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RECAP: Infrastructure Deployment Task Force Convening | Sept. 29, 2021

Infrastructure Deployment Task Force Objective

Identifying barriers and opportunities to complete high-quality broadband infrastructure deployment to all residents and businesses, especially in unserved and underserved communities



Summary

The Infrastructure Task Force held its fifth meeting on Sept. 29, 2021, and included representatives from multiple sectors interested in resolving the digital divide in the Los Angeles County region. Taskforce members received an update on the CPUC Rulemaking Proceeding process and learned Commissioner Guzman Aceves’s request for comments regarding Federal Funding Account is due Oct. 29, 2021. A discussion ensued regarding the process and the opportunity to create a one-pager breakdown to serve as a resource for interested members.



Resources


Discussion


The task force received an update on the infrastructure bills sitting on Governor Newsom’s desk awaiting signing or veto:

  • Senate Bill 4: California Advanced Services Fund

  • Senate Bull 378: Broadband Infrastructure Development Project Permit Processing

  • Senate Bill 556: Street light poles, traffic, signal poles, small wireless facilities

  • Assembly Bill 14: California Advanced Services Fund

  • Assembly Bill 41: Broadband Infrastructure Deployment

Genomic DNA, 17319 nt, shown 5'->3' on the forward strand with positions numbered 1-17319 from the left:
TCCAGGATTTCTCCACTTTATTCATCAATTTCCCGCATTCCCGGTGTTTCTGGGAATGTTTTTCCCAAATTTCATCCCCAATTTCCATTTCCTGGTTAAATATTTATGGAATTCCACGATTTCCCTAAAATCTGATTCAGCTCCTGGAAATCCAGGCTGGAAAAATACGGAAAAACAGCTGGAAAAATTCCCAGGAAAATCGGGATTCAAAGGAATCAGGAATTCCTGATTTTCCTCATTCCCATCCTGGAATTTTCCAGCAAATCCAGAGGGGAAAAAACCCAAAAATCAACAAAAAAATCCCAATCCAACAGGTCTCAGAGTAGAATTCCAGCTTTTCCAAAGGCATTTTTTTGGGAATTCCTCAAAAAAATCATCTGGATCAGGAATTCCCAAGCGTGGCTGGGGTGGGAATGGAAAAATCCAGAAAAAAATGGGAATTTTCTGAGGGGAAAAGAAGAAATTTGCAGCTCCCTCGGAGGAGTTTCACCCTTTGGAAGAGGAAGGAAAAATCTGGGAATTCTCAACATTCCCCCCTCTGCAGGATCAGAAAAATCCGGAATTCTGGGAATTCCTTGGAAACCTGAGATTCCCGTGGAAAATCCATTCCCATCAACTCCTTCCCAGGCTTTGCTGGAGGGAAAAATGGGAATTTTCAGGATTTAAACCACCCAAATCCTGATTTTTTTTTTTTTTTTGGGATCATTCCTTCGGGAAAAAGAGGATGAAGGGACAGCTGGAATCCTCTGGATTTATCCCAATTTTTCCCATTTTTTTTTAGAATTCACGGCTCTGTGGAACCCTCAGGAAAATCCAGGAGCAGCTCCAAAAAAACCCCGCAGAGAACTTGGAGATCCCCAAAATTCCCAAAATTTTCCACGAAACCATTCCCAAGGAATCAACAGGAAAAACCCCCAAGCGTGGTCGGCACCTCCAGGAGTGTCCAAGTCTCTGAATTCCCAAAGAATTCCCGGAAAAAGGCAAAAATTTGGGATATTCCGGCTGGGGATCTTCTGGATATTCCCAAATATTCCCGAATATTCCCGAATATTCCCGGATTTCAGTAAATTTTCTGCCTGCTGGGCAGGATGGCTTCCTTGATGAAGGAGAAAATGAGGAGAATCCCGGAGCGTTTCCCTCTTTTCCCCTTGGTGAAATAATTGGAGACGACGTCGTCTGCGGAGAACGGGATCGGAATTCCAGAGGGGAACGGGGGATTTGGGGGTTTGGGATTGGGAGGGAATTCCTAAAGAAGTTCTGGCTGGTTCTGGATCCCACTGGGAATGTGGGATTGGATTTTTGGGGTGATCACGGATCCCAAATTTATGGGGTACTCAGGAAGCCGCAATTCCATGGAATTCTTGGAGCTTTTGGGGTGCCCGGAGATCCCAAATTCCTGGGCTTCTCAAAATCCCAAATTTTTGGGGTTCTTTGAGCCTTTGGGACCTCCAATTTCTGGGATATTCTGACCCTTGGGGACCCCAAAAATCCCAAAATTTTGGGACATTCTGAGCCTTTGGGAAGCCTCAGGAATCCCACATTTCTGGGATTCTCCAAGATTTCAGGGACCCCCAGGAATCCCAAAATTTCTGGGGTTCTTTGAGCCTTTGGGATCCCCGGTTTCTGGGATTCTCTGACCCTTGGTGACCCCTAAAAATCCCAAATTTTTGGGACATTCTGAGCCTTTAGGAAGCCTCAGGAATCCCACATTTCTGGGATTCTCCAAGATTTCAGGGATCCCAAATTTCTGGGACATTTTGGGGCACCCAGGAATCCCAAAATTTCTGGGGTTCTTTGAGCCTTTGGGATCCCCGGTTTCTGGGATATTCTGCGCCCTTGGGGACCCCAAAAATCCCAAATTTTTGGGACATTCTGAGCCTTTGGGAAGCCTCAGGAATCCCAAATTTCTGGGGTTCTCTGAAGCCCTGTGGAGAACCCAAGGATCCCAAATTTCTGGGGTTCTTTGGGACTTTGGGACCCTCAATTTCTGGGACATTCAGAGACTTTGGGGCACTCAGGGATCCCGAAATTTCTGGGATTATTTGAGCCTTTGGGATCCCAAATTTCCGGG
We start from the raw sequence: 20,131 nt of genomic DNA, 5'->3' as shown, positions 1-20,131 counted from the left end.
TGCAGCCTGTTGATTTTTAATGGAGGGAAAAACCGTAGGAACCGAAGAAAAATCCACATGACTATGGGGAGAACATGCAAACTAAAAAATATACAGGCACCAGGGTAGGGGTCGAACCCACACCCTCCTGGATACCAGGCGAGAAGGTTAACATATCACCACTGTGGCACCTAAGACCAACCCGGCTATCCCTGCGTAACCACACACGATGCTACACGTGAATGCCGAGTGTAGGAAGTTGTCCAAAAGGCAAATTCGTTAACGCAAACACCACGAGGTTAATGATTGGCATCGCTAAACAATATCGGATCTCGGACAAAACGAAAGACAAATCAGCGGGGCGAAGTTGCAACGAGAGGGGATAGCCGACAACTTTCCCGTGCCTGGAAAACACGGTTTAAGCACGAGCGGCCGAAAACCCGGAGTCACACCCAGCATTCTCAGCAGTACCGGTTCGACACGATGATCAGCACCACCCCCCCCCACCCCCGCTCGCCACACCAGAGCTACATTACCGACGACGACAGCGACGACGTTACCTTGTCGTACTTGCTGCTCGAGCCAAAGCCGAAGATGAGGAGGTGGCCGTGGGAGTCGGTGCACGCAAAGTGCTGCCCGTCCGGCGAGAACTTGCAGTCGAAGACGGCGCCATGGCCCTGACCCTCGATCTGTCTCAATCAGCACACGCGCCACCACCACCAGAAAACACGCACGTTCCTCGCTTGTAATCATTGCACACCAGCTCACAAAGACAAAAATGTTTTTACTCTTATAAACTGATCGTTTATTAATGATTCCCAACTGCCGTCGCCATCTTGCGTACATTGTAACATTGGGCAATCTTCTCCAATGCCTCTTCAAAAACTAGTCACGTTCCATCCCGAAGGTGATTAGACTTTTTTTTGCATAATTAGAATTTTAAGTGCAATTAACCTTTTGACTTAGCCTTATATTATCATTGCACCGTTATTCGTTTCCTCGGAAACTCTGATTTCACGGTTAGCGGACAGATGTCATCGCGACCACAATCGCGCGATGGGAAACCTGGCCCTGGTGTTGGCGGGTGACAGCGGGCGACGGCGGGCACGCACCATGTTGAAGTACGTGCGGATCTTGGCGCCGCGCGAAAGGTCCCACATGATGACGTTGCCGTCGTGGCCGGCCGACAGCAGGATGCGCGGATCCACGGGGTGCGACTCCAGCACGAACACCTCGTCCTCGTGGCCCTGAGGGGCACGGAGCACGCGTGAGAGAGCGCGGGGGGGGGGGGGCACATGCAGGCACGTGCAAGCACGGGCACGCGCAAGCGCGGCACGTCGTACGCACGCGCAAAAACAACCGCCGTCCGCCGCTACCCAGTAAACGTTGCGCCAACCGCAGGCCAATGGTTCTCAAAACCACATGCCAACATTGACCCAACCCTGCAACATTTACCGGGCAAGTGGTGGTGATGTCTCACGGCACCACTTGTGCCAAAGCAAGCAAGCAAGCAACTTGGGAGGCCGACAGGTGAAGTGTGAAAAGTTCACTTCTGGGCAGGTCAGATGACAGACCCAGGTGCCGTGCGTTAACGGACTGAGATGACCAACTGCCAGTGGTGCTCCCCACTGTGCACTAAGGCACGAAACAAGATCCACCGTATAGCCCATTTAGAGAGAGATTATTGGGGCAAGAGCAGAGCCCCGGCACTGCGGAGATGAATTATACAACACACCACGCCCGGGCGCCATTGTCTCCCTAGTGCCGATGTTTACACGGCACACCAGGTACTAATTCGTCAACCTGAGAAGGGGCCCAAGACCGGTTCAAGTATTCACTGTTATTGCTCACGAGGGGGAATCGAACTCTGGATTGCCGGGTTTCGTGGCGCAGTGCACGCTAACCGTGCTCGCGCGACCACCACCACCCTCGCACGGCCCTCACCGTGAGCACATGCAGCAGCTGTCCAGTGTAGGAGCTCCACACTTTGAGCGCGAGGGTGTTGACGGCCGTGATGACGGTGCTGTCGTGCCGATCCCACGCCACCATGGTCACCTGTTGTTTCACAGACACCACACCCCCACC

• Assembly Bill 537: Wireless Telecommunications and Broadband Facilities

  • Assembly Bill 955: Highway Encroachment Permit- Broadband Facilities

A series of maps presented indicate Los Angeles County low-income households are far less likely to have a broadband subscription. The number of providers with speeds that exceed the threshold set in Senate Bill 156:

  • One provider for 21 percent of the county with 21 percent of households

  • Two providers for 18 percent of the county with 52 percent of households

  • Three providers for 5 percent of the county with 22 percent of households

  • Four + providers for 79 percent of the county with 3 percent of households

  • Lower-income communities have fewer providers, and so increasing service providers would reduce the cost of the internet

  • More open access middle mile network is needed to increase affordable fiber to homes throughout Los Angeles County for unserved and underserved areas.

Several equity partners made comments about later routes and not just committing routes to state highways. There is concern that the maps under-represent the deployed fiber, and so the LA DEAL is requesting updated data maps since newer data was submitted to FCC in June 2021. Lastly, from a mapping perspective, overlaying the economic mobility factors might be a valuable way to show the dead spots and market penetration.


There are several means for connecting households to the internet beyond fiber, including wireless, satellite, hybrid coaxial.


There are several known dead zones in South Los Angeles, CA, regardless of the map layout. For example, the City of Inglewood has been experiencing throttling ever since it built the SOFI stadium. It is creating a significant challenge for households throughout the pandemic. Recent household surveys support the claims listed above.



The Infrastructure Deployment Task Force meets virtually monthly and includes health, nonprofit, education, business, city municipalities, and internet service providers. To learn more, visit: ladeal.org/events.


Meeting #6 is scheduled for Oct. 27, 2021.





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